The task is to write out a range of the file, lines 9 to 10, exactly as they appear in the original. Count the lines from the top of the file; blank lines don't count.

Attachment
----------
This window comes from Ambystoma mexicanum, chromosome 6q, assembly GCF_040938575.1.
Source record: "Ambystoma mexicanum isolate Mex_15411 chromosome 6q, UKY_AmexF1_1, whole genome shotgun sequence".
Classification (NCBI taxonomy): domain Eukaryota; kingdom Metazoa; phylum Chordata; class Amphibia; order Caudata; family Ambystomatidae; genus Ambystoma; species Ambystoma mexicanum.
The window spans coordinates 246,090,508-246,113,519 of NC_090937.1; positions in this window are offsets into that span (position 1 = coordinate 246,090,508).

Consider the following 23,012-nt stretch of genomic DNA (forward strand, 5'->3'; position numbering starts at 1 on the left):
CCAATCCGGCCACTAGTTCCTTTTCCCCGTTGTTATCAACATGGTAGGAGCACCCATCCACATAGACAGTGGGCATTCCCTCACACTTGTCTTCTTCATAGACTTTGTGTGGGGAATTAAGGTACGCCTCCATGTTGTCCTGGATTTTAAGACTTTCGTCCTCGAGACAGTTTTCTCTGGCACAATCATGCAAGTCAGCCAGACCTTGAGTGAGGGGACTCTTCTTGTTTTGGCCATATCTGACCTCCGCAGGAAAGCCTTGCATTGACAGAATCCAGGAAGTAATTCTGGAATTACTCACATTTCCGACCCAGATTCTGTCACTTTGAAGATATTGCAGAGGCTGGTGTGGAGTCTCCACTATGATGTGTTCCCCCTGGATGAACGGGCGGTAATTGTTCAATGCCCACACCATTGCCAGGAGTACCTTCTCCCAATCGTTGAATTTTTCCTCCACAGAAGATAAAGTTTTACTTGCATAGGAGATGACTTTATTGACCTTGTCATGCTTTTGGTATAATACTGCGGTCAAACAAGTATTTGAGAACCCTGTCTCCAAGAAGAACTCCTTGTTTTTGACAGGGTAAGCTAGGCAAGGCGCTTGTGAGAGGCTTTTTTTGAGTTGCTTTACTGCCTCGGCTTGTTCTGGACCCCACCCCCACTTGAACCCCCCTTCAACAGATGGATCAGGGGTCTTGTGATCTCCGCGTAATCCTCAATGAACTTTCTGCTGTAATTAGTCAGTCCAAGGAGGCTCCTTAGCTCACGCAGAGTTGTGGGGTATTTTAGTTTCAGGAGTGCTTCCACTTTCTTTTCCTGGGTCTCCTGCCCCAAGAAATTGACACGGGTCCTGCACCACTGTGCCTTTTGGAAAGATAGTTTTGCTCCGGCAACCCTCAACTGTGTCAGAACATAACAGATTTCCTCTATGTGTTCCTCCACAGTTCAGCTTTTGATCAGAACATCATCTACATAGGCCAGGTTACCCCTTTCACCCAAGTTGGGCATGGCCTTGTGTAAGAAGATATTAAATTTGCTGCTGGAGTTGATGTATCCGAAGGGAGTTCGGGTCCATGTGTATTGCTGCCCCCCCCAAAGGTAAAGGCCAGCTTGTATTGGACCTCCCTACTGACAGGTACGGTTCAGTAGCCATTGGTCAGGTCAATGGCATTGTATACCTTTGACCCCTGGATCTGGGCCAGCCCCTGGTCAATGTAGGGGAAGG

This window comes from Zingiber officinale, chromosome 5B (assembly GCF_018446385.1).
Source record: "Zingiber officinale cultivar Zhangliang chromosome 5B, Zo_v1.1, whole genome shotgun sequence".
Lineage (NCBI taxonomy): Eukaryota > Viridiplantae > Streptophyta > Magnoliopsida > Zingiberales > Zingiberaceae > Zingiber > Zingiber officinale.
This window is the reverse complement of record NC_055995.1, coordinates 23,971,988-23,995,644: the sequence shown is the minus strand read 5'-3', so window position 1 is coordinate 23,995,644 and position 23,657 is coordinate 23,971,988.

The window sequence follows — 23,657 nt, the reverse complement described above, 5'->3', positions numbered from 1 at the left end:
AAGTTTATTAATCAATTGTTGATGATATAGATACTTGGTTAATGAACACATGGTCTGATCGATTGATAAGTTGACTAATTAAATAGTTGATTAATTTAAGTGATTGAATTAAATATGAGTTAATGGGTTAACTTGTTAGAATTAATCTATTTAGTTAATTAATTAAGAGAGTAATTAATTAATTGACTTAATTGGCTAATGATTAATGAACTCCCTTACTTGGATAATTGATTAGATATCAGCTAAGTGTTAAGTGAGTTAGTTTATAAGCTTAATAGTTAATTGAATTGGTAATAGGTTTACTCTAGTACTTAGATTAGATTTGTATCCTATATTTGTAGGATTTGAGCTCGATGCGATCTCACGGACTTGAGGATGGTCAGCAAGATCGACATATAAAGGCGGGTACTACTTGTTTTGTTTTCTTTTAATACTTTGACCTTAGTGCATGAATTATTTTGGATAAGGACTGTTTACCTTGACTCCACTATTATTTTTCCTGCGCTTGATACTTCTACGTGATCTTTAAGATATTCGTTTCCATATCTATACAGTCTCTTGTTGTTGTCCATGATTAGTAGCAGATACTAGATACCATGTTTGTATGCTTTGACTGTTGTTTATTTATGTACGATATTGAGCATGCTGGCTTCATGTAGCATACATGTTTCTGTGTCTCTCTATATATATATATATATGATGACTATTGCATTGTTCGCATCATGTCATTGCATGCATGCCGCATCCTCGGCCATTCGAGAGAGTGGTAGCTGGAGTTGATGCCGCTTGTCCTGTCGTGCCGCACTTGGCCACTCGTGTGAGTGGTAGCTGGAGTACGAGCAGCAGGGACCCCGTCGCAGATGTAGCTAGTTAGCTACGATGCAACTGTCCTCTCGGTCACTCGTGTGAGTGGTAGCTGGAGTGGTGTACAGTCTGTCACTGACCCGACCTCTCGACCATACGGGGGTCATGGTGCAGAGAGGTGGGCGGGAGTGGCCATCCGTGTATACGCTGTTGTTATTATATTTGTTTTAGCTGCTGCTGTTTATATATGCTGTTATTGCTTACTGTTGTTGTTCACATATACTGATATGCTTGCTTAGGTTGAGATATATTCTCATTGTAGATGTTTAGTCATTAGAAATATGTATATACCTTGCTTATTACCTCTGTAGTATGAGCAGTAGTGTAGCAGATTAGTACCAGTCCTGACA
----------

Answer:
Lineage (NCBI taxonomy): Eukaryota > Viridiplantae > Streptophyta > Magnoliopsida > Zingiberales > Zingiberaceae > Zingiber > Zingiber officinale.
This window is the reverse complement of record NC_055995.1, coordinates 23,971,988-23,995,644: the sequence shown is the minus strand read 5'-3', so window position 1 is coordinate 23,995,644 and position 23,657 is coordinate 23,971,988.